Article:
On a recent Sunday afternoon, Kevin Zhang painstakingly removes an $80 pitcher plant from his plant fridge, gently untangling its bulbous pitchers so as to not rip them. He keeps the plant inside the refrigerator because, come nighttime, it needs a steep drop in temperature.
“Careful,” Sarah Santucci, Zhang’s partner, calls from across the room. “It’s caught in the wires. Do you need help?”
The couple, both 24-year-old medical students at the University of Pennsylvania, are in Zhang’s small Graduate Hospital apartment, which brims with thousands of plants. Most of them are carnivorous, requiring particular habitats, watering, and feeding schedules. There are clusters of pitcher plants of all sizes and colors, butterworts with sticky leaves that ensnare unlucky bugs, and bladderworts, which grow in water and catch mosquito larvae and water fleas with tiny traps on their roots. They feast on fruit flies from Zhang’s compost bin (and occasionally fertilizer pills).
These two plant lovers are doing their best to keep their most impressive specimens in flawless shape, in preparation for the Philadelphia Flower Show’s annual plant contests. It’s a yearly tradition for the young couple. When March arrives, they carefully prune their flora, load them into a car, and deliver them to the Convention Center.
Each year, the Flower Show holds hundreds of contests for gardeners and growers who compete for ribbons from the Pennsylvania Horticultural Society. The categories are divided by plant species and skill level, and they draw throngs of entrants and onlookers to the Hamilton Horticourt, where judges evaluate plants on their health, distinctiveness, quality, rarity, and difficulty to grow. Participation guarantees you a free ticket to the show, and if your plant wins, you’re rewarded with a ribbon as well as points.
“The first year I did it, I thought, ‘Well, I might as well try it,’ ” Zhang says. He has accrued dozens of ribbons since his first year of competition in 2017, when he befriended Stephen Maciejewski, president of the Liberty Bell Gesneriad Society. (Gesneriads are a family of flowering plants, the best-known of which is the African violet.)
“He was entering some carnivorous plants, especially a very beautiful Nepenthes “lady luck” that caught my eye,” Maciejewski says. “Last year, he entered Cephalotus follicularis — a small, strange-looking, maroon-colored plant like something out of Little Shop of Horrors — that everyone wanted.” The plant won a blue ribbon.
“I was really surprised with the results,” Zhang says. “It felt very validating to have plants out there that people think are really cool.”
Millennials’ love for houseplants has been well-documented in recent years, but Zhang’s passion bloomed well before his teenage years. He has been growing plants since the first grade.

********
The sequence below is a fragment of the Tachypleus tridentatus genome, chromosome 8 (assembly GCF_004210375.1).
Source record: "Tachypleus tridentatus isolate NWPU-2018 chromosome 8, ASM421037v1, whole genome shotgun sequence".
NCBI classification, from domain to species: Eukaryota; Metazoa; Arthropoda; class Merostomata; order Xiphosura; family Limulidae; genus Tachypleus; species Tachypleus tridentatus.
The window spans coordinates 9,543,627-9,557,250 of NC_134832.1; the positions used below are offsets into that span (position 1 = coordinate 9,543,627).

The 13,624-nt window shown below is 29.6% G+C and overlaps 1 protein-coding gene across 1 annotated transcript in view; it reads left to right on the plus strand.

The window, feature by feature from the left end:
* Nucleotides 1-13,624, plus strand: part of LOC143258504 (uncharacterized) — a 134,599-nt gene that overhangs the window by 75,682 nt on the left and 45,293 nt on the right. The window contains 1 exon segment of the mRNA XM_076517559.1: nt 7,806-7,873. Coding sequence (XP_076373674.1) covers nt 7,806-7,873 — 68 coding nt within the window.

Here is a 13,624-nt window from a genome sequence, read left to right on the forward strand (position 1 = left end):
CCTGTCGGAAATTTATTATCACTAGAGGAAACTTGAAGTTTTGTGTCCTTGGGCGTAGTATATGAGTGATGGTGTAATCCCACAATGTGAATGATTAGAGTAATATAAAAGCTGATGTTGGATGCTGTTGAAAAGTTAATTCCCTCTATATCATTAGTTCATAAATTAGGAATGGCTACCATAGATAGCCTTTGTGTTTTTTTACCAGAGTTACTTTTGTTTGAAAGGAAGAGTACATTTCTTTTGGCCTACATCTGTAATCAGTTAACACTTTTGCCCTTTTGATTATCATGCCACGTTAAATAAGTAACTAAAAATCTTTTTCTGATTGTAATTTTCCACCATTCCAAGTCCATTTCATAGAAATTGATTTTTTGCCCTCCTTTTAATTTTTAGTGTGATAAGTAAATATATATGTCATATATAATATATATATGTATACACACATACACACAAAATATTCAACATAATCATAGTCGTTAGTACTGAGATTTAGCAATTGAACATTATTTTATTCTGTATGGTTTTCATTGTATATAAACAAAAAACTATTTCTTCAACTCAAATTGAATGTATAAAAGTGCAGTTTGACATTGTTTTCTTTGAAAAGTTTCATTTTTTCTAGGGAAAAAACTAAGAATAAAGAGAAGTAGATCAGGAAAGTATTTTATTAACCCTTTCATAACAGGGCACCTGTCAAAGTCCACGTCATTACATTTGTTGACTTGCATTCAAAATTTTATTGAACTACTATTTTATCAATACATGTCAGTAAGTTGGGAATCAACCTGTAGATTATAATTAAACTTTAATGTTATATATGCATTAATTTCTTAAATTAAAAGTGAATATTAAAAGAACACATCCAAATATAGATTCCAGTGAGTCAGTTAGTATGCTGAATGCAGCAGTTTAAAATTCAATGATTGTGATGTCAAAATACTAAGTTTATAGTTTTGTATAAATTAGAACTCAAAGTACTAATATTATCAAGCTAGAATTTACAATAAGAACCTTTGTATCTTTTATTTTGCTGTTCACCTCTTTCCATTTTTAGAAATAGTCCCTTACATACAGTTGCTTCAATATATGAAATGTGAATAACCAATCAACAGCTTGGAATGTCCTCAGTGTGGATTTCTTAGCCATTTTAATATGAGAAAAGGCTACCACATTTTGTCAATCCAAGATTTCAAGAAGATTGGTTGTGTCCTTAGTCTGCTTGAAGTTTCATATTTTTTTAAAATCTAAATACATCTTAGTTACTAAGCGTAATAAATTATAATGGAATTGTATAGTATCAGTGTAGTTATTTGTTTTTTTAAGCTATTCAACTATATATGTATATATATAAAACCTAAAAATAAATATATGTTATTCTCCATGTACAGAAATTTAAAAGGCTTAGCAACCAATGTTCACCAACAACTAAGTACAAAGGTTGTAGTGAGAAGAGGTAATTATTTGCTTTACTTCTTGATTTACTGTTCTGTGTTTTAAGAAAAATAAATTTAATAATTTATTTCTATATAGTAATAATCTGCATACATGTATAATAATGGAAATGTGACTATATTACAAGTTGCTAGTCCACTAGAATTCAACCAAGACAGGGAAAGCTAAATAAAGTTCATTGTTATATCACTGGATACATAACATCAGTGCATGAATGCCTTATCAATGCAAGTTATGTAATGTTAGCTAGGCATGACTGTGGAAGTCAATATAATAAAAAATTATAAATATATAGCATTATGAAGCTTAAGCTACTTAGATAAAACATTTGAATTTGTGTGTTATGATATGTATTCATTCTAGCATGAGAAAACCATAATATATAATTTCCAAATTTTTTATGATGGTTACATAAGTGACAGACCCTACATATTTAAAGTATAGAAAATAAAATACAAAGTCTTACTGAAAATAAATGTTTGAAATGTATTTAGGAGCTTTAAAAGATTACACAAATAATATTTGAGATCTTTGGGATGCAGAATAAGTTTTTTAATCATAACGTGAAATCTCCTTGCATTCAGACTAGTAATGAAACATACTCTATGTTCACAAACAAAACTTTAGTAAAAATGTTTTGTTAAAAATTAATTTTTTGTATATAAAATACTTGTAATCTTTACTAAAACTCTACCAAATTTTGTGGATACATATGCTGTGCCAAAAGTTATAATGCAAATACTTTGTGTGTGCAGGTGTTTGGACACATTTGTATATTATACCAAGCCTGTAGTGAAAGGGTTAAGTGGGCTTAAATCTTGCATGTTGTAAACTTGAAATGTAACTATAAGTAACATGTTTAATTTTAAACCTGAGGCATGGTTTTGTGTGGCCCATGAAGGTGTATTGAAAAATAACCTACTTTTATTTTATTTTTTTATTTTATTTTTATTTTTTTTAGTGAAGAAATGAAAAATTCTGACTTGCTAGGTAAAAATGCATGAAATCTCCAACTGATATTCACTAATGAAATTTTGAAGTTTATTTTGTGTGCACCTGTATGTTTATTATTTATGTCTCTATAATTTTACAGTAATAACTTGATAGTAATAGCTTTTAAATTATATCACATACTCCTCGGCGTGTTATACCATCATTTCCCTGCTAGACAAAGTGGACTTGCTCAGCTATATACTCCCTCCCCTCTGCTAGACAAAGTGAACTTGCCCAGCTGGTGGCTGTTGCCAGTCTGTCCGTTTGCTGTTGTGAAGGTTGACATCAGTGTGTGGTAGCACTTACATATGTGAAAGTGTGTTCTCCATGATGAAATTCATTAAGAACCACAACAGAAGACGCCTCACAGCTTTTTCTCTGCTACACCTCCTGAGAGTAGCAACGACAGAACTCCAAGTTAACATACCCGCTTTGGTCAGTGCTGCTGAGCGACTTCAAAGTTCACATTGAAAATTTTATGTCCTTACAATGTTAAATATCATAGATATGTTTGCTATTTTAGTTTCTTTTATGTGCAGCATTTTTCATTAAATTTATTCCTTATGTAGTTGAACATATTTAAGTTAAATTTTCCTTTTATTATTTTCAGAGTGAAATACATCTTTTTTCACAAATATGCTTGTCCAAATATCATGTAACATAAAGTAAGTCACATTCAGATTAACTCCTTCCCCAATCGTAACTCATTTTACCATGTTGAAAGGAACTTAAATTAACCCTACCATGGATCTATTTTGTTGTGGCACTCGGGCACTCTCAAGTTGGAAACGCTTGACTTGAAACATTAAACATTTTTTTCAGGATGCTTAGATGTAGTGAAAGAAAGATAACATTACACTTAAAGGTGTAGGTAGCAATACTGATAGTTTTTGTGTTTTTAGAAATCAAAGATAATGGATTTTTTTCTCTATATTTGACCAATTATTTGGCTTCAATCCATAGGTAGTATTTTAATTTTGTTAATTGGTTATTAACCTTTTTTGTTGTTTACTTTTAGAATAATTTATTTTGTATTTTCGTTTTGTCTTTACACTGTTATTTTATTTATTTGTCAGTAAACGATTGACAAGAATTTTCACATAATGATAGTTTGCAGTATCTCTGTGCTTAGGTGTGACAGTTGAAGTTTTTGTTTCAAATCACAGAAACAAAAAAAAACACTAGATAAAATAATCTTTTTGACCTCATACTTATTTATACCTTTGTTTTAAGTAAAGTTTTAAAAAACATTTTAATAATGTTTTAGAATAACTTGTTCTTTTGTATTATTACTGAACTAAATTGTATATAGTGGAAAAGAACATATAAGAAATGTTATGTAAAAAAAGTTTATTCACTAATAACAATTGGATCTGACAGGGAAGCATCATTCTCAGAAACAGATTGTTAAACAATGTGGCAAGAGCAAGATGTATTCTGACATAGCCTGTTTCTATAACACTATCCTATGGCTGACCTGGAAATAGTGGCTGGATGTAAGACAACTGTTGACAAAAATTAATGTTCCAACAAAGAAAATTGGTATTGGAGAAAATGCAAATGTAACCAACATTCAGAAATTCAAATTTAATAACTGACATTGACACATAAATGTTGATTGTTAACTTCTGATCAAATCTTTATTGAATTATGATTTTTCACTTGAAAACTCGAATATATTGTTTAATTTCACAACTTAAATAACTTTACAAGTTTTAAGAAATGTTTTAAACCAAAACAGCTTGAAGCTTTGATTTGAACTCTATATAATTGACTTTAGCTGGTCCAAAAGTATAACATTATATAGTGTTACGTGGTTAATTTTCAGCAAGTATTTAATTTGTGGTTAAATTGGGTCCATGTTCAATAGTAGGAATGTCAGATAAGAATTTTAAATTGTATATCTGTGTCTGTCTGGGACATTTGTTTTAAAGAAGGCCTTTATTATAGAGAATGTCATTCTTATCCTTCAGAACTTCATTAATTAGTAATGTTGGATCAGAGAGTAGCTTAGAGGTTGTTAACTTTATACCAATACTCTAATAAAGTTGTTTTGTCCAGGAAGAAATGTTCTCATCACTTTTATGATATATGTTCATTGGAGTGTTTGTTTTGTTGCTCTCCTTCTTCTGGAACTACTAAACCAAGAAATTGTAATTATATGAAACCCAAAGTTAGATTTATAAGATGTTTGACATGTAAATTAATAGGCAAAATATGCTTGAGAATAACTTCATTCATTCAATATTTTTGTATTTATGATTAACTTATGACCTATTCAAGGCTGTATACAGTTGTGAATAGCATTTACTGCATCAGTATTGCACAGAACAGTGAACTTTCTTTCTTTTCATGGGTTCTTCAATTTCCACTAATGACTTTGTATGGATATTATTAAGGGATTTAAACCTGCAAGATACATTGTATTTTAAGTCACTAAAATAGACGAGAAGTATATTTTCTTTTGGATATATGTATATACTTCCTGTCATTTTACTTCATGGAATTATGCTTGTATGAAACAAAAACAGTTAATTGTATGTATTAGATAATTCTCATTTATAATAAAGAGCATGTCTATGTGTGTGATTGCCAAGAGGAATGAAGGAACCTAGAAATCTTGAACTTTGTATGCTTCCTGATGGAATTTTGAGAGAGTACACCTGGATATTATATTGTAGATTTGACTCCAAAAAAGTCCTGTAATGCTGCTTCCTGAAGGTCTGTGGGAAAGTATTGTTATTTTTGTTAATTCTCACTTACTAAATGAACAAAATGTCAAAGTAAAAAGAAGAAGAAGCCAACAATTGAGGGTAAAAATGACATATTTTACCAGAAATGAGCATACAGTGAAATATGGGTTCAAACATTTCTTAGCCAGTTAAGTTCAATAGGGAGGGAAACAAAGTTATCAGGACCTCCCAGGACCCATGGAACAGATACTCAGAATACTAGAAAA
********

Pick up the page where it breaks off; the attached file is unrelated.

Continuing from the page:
Zhang became interested in them after watching his grandmother pick worms off tomato plants in her garden. Growing up in Chicago, he passed on the chapter books his classmates read during their after-school program — poring over a plant textbook instead, meticulously highlighting as he went along.
By third grade, Zhang’s interest in plants had become so serious that his dad took him to a cacti nursery in Illinois, where he encountered carnivorous plants like Venus flytraps and sundews for the first time. It was at the nursery that Zhang persuaded his father to buy him a few flytraps, marking the beginnings of his carnivorous plant collection.
“I was instantly hooked,” says Zhang, who has lived in Philadelphia since 2005. “I just thought they were really nice to look at. I think they’re beautiful.”
At home, Zhang embarked on a years-long quest to grow a giant pumpkin in his backyard. (He managed to grow a 20-pounder in high school; his parents promptly chopped it up for homemade dumplings.) His plant collection followed him to a dorm-room aquarium at Princeton University, and then to Philly for medical school.
He picked this top-floor apartment for its roof access. There’s a small greenhouse there for plants that are currently dormant, along with pumpkins and summer vegetables. Zhang said moving the trays of plants was tricky because you can’t stack them.
“My dad and I made countless trips up and down the stairs,” he says with a sheepish smile.
Santucci is well-equipped to embrace Zhang’s plant obsession. The Mississippi Delta native began growing orchids after a visit to the Philadelphia Flower Show when she was in the seventh grade.
Unsurprisingly, plants played a role in how the pair met: They struck up a conversation at an activities fair at Princeton when he was a sophomore and she a freshman.
“I was running the table for the botany club and had a few pitcher plants in an aquarium,” Zhang says. “And Sarah came by and was like: ‘Oh my gosh! Is that a Nepenthes?’ and I was like, ‘Oh my gosh! You are literally the only person who knows what that is!’ ”
The couple would hand out home-grown herbs and mistletoe to their classmates during their time as members of the botany club.
Today, Zhang keeps most of his plants under grow lights in trays filled with distilled water, which flows from a reverse-osmosis system he installed on his kitchen faucet. Sick plants are kept on an isolated shelf for special monitoring. Zhang has devised ways to care for the more finicky species, using an aquarium to provide 100 percent humidity for tropical plants. Temperatures are tracked by probes. The one-bedroom apartment has a lab-like atmosphere.